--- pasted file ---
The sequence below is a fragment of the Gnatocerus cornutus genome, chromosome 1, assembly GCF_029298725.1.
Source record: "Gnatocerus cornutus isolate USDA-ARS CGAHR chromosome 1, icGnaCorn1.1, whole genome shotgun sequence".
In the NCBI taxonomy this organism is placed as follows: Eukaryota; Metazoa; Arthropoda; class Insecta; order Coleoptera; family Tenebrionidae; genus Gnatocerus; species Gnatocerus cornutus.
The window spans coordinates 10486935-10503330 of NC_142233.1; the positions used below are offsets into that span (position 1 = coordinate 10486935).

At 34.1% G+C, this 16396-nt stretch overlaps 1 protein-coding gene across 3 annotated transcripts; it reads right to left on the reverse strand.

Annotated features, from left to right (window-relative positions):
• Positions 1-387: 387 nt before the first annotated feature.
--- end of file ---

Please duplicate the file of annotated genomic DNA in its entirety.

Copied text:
The sequence below is a fragment of the Gnatocerus cornutus genome, chromosome 1, assembly GCF_029298725.1.
Source record: "Gnatocerus cornutus isolate USDA-ARS CGAHR chromosome 1, icGnaCorn1.1, whole genome shotgun sequence".
In the NCBI taxonomy this organism is placed as follows: Eukaryota; Metazoa; Arthropoda; class Insecta; order Coleoptera; family Tenebrionidae; genus Gnatocerus; species Gnatocerus cornutus.
The window spans coordinates 10486935-10503330 of NC_142233.1; the positions used below are offsets into that span (position 1 = coordinate 10486935).

At 34.1% G+C, this 16396-nt stretch overlaps 1 protein-coding gene across 3 annotated transcripts; it reads right to left on the reverse strand.

Annotated features, from left to right (window-relative positions):
• Positions 1-387: 387 nt before the first annotated feature.